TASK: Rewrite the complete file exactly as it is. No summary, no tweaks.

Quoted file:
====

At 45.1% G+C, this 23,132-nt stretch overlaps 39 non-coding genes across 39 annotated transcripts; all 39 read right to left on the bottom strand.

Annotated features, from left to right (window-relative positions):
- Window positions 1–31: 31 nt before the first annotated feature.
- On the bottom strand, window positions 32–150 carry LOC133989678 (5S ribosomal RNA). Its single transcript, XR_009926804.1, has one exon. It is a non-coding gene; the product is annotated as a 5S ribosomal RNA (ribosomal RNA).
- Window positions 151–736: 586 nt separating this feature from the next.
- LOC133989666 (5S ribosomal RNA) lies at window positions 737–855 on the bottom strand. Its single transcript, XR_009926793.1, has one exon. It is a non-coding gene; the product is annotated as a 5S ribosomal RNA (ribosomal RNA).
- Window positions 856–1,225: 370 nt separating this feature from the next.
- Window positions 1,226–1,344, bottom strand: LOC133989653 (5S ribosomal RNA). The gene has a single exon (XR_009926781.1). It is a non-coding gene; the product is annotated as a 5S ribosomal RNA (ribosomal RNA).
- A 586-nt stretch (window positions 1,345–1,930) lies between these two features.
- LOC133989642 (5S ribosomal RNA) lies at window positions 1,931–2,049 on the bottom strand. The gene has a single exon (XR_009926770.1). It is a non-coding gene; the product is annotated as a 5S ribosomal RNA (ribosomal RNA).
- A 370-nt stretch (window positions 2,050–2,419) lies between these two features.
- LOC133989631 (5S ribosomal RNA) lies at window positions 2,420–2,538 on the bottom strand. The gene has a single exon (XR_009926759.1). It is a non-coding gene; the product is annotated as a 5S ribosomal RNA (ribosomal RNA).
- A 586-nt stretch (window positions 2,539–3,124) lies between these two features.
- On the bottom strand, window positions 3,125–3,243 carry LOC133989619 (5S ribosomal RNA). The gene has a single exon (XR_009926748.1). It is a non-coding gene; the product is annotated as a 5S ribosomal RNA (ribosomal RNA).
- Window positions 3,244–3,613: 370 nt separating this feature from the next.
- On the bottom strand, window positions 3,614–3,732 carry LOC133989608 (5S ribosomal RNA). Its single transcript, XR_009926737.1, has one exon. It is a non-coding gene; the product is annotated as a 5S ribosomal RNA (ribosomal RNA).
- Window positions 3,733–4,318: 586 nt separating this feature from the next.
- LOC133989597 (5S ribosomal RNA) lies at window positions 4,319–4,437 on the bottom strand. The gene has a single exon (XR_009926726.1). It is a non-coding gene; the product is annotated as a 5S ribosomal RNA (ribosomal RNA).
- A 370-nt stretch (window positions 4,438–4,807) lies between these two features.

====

At 45.1% G+C, this 23,132-nt stretch overlaps 39 non-coding genes across 39 annotated transcripts; all 39 read right to left on the bottom strand.

Annotated features, from left to right (window-relative positions):
- Window positions 1–31: 31 nt before the first annotated feature.
- On the bottom strand, window positions 32–150 carry LOC133989678 (5S ribosomal RNA). Its single transcript, XR_009926804.1, has one exon. It is a non-coding gene; the product is annotated as a 5S ribosomal RNA (ribosomal RNA).
- Window positions 151–736: 586 nt separating this feature from the next.
- LOC133989666 (5S ribosomal RNA) lies at window positions 737–855 on the bottom strand. Its single transcript, XR_009926793.1, has one exon. It is a non-coding gene; the product is annotated as a 5S ribosomal RNA (ribosomal RNA).
- Window positions 856–1,225: 370 nt separating this feature from the next.
- Window positions 1,226–1,344, bottom strand: LOC133989653 (5S ribosomal RNA). The gene has a single exon (XR_009926781.1). It is a non-coding gene; the product is annotated as a 5S ribosomal RNA (ribosomal RNA).
- A 586-nt stretch (window positions 1,345–1,930) lies between these two features.
- LOC133989642 (5S ribosomal RNA) lies at window positions 1,931–2,049 on the bottom strand. The gene has a single exon (XR_009926770.1). It is a non-coding gene; the product is annotated as a 5S ribosomal RNA (ribosomal RNA).
- A 370-nt stretch (window positions 2,050–2,419) lies between these two features.
- LOC133989631 (5S ribosomal RNA) lies at window positions 2,420–2,538 on the bottom strand. The gene has a single exon (XR_009926759.1). It is a non-coding gene; the product is annotated as a 5S ribosomal RNA (ribosomal RNA).
- A 586-nt stretch (window positions 2,539–3,124) lies between these two features.
- On the bottom strand, window positions 3,125–3,243 carry LOC133989619 (5S ribosomal RNA). The gene has a single exon (XR_009926748.1). It is a non-coding gene; the product is annotated as a 5S ribosomal RNA (ribosomal RNA).
- Window positions 3,244–3,613: 370 nt separating this feature from the next.
- On the bottom strand, window positions 3,614–3,732 carry LOC133989608 (5S ribosomal RNA). Its single transcript, XR_009926737.1, has one exon. It is a non-coding gene; the product is annotated as a 5S ribosomal RNA (ribosomal RNA).
- Window positions 3,733–4,318: 586 nt separating this feature from the next.
- LOC133989597 (5S ribosomal RNA) lies at window positions 4,319–4,437 on the bottom strand. The gene has a single exon (XR_009926726.1). It is a non-coding gene; the product is annotated as a 5S ribosomal RNA (ribosomal RNA).
- A 370-nt stretch (window positions 4,438–4,807) lies between these two features.